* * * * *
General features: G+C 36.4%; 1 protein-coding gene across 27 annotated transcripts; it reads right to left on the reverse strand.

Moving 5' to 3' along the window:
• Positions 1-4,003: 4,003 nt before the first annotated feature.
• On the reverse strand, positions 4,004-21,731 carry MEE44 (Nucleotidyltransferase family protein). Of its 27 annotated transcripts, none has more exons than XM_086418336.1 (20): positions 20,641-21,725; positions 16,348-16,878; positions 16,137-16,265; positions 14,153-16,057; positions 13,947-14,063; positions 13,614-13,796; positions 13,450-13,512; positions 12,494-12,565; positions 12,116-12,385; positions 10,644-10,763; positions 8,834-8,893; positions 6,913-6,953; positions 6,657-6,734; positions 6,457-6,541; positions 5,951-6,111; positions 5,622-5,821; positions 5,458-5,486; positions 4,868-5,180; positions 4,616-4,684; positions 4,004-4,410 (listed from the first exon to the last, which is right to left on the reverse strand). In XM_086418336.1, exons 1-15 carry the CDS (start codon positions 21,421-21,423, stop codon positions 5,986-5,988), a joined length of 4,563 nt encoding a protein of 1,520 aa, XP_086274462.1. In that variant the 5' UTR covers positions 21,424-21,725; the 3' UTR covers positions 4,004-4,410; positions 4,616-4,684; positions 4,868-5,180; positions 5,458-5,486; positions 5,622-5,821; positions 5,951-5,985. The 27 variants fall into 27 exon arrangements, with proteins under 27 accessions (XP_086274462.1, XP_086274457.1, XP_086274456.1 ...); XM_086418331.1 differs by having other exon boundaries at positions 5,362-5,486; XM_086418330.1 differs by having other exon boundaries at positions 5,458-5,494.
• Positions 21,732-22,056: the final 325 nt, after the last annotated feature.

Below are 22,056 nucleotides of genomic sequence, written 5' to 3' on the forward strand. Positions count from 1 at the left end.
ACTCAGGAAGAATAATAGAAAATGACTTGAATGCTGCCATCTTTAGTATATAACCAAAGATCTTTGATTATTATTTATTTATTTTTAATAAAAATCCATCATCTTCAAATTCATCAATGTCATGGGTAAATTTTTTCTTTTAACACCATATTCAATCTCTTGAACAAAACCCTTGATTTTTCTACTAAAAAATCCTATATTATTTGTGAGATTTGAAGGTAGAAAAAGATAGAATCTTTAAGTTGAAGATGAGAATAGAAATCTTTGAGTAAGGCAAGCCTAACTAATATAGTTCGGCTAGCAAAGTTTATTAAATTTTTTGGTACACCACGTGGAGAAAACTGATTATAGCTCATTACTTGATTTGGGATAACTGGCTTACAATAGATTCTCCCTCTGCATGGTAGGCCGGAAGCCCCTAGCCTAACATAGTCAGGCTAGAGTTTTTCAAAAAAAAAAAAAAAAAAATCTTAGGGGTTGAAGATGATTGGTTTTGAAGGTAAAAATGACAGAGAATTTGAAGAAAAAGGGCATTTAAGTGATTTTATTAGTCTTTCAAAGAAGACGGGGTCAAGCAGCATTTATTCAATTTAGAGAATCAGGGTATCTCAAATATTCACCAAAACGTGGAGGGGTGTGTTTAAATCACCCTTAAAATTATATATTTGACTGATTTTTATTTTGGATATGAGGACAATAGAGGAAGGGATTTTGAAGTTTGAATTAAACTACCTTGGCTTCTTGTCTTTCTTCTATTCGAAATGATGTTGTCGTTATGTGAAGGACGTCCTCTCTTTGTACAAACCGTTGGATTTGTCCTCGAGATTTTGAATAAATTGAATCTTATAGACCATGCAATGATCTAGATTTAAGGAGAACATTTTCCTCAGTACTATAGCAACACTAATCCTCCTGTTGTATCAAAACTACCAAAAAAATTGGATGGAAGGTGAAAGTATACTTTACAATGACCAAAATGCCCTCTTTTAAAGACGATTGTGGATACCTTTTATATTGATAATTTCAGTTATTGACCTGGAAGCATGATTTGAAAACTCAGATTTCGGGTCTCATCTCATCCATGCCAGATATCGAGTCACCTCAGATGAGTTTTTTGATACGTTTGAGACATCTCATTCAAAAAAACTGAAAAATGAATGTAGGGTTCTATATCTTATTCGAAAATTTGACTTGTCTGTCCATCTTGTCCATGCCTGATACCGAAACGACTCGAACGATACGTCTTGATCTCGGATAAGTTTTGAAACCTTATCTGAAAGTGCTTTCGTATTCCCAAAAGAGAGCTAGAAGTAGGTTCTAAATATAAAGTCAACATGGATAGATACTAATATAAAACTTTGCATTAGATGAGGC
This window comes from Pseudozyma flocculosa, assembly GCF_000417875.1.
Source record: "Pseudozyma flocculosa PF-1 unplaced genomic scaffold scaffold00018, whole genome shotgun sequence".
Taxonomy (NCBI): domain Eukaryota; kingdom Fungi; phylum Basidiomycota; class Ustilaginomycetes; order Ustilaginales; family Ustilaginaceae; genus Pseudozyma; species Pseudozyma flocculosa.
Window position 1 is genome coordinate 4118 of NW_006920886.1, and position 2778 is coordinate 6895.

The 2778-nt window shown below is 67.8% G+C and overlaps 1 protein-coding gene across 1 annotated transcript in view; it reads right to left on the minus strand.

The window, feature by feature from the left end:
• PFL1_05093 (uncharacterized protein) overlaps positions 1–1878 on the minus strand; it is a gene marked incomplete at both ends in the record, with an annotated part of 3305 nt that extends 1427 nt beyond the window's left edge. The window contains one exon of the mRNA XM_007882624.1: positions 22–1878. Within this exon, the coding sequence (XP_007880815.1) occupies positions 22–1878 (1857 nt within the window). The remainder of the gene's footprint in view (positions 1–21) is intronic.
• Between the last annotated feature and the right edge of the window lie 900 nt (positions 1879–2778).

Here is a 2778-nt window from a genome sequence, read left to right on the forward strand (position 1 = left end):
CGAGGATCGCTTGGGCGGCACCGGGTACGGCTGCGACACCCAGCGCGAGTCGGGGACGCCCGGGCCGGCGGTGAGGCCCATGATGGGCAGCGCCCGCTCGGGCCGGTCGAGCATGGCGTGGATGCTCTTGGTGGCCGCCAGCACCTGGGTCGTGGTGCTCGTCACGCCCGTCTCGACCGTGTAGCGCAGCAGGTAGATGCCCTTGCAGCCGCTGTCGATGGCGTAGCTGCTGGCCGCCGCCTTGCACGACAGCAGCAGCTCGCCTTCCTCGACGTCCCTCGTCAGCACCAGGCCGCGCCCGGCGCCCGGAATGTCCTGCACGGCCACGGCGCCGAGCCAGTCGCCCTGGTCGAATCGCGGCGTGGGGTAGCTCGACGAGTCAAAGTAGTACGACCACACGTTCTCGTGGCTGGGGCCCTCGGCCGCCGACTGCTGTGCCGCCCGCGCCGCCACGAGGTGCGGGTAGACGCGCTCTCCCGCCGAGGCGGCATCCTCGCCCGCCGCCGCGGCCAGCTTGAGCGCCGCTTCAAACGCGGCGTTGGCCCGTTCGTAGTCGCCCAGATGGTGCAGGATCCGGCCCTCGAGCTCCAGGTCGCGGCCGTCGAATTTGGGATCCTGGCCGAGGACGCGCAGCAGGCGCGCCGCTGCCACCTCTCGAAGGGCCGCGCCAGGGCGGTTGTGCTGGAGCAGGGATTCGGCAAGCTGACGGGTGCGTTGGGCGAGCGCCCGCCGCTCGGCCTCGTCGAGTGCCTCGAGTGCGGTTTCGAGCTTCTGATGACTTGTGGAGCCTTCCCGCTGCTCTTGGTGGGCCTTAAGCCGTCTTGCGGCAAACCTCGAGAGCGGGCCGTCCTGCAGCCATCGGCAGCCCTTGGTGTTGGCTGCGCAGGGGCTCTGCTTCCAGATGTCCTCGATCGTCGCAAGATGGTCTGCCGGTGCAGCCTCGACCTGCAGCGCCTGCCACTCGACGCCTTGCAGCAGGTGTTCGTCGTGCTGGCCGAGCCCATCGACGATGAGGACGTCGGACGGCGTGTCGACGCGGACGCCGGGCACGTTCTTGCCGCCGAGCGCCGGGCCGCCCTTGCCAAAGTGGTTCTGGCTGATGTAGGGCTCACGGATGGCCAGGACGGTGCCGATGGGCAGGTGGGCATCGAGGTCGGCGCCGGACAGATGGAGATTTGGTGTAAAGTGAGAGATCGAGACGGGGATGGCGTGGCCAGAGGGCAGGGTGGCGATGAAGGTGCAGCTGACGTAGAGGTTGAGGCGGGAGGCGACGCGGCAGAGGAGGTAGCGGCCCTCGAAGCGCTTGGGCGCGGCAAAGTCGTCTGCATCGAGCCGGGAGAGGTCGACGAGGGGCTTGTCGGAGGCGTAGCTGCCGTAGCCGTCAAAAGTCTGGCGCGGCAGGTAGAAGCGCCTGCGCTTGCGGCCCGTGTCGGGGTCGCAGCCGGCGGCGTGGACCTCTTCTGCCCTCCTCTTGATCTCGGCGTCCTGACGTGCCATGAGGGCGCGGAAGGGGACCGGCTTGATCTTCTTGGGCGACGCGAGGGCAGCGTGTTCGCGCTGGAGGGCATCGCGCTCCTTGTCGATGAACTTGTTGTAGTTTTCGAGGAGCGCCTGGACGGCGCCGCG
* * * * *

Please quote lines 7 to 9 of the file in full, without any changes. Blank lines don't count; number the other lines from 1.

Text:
ACTCAGGAAGAATAATAGAAAATGACTTGAATGCTGCCATCTTTAGTATATAACCAAAGATCTTTGATTATTATTTATTTATTTTTAATAAAAATCCATCATCTTCAAATTCATCAATGTCATGGGTAAATTTTTTCTTTTAACACCATATTCAATCTCTTGAACAAAACCCTTGATTTTTCTACTAAAAAATCCTATATTATTTGTGAGATTTGAAGGTAGAAAAAGATAGAATCTTTAAGTTGAAGATGAGAATAGAAATCTTTGAGTAAGGCAAGCCTAACTAATATAGTTCGGCTAGCAAAGTTTATTAAATTTTTTGGTACACCACGTGGAGAAAACTGATTATAGCTCATTACTTGATTTGGGATAACTGGCTTACAATAGATTCTCCCTCTGCATGGTAGGCCGGAAGCCCCTAGCCTAACATAGTCAGGCTAGAGTTTTTCAAAAAAAAAAAAAAAAAAATCTTAGGGGTTGAAGATGATTGGTTTTGAAGGTAAAAATGACAGAGAATTTGAAGAAAAAGGGCATTTAAGTGATTTTATTAGTCTTTCAAAGAAGACGGGGTCAAGCAGCATTTATTCAATTTAGAGAATCAGGGTATCTCAAATATTCACCAAAACGTGGAGGGGTGTGTTTAAATCACCCTTAAAATTATATATTTGACTGATTTTTATTTTGGATATGAGGACAATAGAGGAAGGGATTTTGAAGTTTGAATTAAACTACCTTGGCTTCTTGTCTTTCTTCTATTCGAAATGATGTTGTCGTTATGTGAAGGACGTCCTCTCTTTGTACAAACCGTTGGATTTGTCCTCGAGATTTTGAATAAATTGAATCTTATAGACCATGCAATGATCTAGATTTAAGGAGAACATTTTCCTCAGTACTATAGCAACACTAATCCTCCTGTTGTATCAAAACTACCAAAAAAATTGGATGGAAGGTGAAAGTATACTTTACAATGACCAAAATGCCCTCTTTTAAAGACGATTGTGGATACCTTTTATATTGATAATTTCAGTTATTGACCTGGAAGCATGATTTGAAAACTCAGATTTCGGGTCTCATCTCATCCATGCCAGATATCGAGTCACCTCAGATGAGTTTTTTGATACGTTTGAGACATCTCATTCAAAAAAACTGAAAAATGAATGTAGGGTTCTATATCTTATTCGAAAATTTGACTTGTCTGTCCATCTTGTCCATGCCTGATACCGAAACGACTCGAACGATACGTCTTGATCTCGGATAAGTTTTGAAACCTTATCTGAAAGTGCTTTCGTATTCCCAAAAGAGAGCTAGAAGTAGGTTCTAAATATAAAGTCAACATGGATAGATACTAATATAAAACTTTGCATTAGATGAGGC
This window comes from Pseudozyma flocculosa, assembly GCF_000417875.1.
Source record: "Pseudozyma flocculosa PF-1 unplaced genomic scaffold scaffold00018, whole genome shotgun sequence".